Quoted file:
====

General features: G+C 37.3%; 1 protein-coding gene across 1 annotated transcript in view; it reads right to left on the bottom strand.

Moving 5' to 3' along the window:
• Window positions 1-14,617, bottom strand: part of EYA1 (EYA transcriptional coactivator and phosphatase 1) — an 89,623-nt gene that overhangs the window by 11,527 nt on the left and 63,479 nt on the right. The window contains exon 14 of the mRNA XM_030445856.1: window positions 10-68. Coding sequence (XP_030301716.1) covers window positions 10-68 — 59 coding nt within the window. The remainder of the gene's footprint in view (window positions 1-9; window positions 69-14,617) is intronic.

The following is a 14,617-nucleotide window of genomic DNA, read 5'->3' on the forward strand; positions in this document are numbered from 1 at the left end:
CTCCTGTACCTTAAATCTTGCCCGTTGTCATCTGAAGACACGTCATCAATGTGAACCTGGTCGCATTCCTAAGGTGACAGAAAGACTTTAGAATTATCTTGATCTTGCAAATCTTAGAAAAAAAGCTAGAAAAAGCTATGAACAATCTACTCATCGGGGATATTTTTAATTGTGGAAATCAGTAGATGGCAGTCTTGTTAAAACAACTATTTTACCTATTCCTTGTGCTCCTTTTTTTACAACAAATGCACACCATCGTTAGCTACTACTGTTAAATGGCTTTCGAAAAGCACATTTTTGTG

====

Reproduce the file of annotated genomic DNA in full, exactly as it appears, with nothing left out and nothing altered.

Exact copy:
General features: G+C 37.3%; 1 protein-coding gene across 1 annotated transcript in view; it reads right to left on the bottom strand.

Moving 5' to 3' along the window:
• Window positions 1-14,617, bottom strand: part of EYA1 (EYA transcriptional coactivator and phosphatase 1) — an 89,623-nt gene that overhangs the window by 11,527 nt on the left and 63,479 nt on the right. The window contains exon 14 of the mRNA XM_030445856.1: window positions 10-68. Coding sequence (XP_030301716.1) covers window positions 10-68 — 59 coding nt within the window. The remainder of the gene's footprint in view (window positions 1-9; window positions 69-14,617) is intronic.

The following is a 14,617-nucleotide window of genomic DNA, read 5'->3' on the forward strand; positions in this document are numbered from 1 at the left end:
CTCCTGTACCTTAAATCTTGCCCGTTGTCATCTGAAGACACGTCATCAATGTGAACCTGGTCGCATTCCTAAGGTGACAGAAAGACTTTAGAATTATCTTGATCTTGCAAATCTTAGAAAAAAAGCTAGAAAAAGCTATGAACAATCTACTCATCGGGGATATTTTTAATTGTGGAAATCAGTAGATGGCAGTCTTGTTAAAACAACTATTTTACCTATTCCTTGTGCTCCTTTTTTTACAACAAATGCACACCATCGTTAGCTACTACTGTTAAATGGCTTTCGAAAAGCACATTTTTGTG